Here is a tale I’ve told oft before, though never (I think) in print or pixel: the tale of how I became a DAW author.
It’s an oft-told tale because I like to share it with writers who are still in that seeking-publication stage, for though the specifics of it are of little use (I doubt any other writer has taken or will take my particular route to a New York publisher), there are some details of it that are, I hope, both helpful and encouraging.
Here’s how it transpired…
As the new millennium dawned, I had written quite a lot of non-fiction, but only five novels had appeared bearing my name.
Two (Soulworm and The Dark Unicorn) had been published by Royal Fireworks Press, and the less said about that the better: suffice it to say I made the mistake far too many beginning writers make and signed a bad contract with a publisher I should never have gone near.
One, Andy Nebula: Interstellar Rock Star, had been published by Roussan, a small-but-respectable publisher in Montreal that fairly soon thereafter went out of business. (Not my fault—honest!)
One, Spirit Singer, was my boy-was-I-ahead-of-the-curve print-on-demand-and-ebook offering, brought out under the auspices of Awe-Struck E-Books, which called itself Earthling Press for POD purposes (not to be confused with Earthling Publications, a respected American small press specializing in fine limited editions of horror, dark fantasy and suspense).
And then there was Lost in Translation.
Lost in Translation was my first adult science fiction novel, and had, without success, made the rounds to all the big SF publishers (including DAW) under the auspices of an agent I had for a while but who promptly dropped me when that book didn’t sell. (Not exactly committed to building her writers’ careers…)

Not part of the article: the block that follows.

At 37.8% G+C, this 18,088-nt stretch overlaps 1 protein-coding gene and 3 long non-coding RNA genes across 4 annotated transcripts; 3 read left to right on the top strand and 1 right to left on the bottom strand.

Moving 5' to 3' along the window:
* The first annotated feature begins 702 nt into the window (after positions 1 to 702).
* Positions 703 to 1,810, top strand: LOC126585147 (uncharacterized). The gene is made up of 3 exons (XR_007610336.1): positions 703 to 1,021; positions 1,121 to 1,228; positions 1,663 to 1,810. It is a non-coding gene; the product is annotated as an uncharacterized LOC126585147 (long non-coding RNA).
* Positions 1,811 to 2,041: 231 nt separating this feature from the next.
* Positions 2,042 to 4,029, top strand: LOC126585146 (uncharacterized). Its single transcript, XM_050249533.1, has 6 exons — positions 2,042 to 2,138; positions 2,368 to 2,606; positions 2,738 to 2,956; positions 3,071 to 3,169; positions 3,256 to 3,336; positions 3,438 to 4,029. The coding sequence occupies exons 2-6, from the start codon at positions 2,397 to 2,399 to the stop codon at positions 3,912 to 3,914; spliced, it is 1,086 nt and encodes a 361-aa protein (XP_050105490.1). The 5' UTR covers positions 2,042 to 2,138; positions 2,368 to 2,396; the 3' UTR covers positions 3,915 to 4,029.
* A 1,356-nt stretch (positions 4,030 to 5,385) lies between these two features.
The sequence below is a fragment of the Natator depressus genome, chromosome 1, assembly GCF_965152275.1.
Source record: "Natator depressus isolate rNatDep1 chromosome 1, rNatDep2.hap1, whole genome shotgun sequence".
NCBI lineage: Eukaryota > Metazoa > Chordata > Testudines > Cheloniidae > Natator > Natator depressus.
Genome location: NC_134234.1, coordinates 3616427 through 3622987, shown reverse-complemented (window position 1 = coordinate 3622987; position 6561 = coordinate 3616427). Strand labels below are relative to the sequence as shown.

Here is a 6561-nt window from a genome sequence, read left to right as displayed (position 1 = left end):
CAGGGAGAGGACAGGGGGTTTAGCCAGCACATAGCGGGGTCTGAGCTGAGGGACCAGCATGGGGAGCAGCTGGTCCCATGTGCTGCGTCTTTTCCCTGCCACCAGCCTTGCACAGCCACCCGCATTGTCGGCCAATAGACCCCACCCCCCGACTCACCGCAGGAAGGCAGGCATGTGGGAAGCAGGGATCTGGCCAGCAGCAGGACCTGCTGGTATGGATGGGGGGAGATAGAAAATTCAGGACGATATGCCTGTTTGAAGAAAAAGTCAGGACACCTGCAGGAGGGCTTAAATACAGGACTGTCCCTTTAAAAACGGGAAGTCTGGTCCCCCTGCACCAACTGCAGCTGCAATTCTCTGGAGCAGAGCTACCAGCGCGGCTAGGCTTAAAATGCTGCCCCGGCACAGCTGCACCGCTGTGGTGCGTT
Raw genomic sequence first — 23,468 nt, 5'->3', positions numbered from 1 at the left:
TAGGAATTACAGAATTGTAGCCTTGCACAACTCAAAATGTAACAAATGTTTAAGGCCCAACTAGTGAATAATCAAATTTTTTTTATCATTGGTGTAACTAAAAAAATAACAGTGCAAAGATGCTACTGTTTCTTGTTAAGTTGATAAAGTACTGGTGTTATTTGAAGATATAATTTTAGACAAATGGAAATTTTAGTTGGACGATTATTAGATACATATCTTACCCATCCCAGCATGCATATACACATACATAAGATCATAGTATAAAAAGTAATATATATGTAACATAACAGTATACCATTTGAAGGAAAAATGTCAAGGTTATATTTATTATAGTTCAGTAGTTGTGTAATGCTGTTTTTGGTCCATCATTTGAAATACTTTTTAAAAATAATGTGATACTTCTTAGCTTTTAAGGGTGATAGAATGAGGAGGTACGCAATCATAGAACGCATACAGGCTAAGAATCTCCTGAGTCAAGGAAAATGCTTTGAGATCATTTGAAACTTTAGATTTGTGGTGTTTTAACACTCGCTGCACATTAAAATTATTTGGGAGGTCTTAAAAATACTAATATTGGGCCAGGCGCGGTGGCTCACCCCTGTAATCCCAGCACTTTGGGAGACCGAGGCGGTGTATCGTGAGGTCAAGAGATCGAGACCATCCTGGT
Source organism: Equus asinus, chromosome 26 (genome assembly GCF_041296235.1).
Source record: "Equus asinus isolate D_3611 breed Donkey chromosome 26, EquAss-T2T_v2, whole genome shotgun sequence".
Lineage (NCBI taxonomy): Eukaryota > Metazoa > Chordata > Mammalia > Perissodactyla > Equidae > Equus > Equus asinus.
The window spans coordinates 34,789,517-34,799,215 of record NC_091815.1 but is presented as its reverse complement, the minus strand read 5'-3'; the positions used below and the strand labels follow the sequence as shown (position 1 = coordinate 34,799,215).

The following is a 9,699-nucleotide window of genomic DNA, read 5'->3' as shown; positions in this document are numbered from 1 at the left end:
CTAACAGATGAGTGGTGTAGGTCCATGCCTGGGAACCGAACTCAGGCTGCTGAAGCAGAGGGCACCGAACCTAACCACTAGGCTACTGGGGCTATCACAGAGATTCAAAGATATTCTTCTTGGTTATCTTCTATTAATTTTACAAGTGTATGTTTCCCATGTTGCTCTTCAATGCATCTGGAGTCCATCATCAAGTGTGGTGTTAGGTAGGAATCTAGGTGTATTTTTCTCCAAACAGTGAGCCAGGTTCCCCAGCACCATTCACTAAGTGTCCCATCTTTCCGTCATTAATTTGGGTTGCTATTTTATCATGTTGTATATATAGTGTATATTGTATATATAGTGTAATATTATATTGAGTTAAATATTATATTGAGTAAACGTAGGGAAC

But then I heard of Five Star Books. Five Star publishes lines of books which are marketed primarily to libraries: libraries set up a standing order with Five Star and receive, say, three mysteries a month, selected by Five Star’s editors. The books have library bindings—they’re tough hardcovers with the cover image printed right into the cover, as opposed to on a slipcover.
Although I believe it is now gone, at the time Five Star had a science fiction line, packaged by Tekno Books, which was run by the late Martin H. Greenberg, a well-known editorial name in the science fiction field. John Helfers edited for Tekno, and it was Helfers who gave me the good news that Tekno would take Lost in Translation for publication through Five Star.
Yay! Although, Five Star’s model being what it was, the book was impossible to find in bookstores, had an…unfortunate…cover, and was pretty much ignored by reviewers and the like.
But here’s where it gets interesting…
February, 2006. My phone rings. I answer it; it’s John Helfers. “Mr. Greenberg wants to talk to you,” he says.
Mr. Greenberg comes on the line. He informs me, with great pleasure, that DAW has decided to bring out Lost in Translation as a mass-market paperback.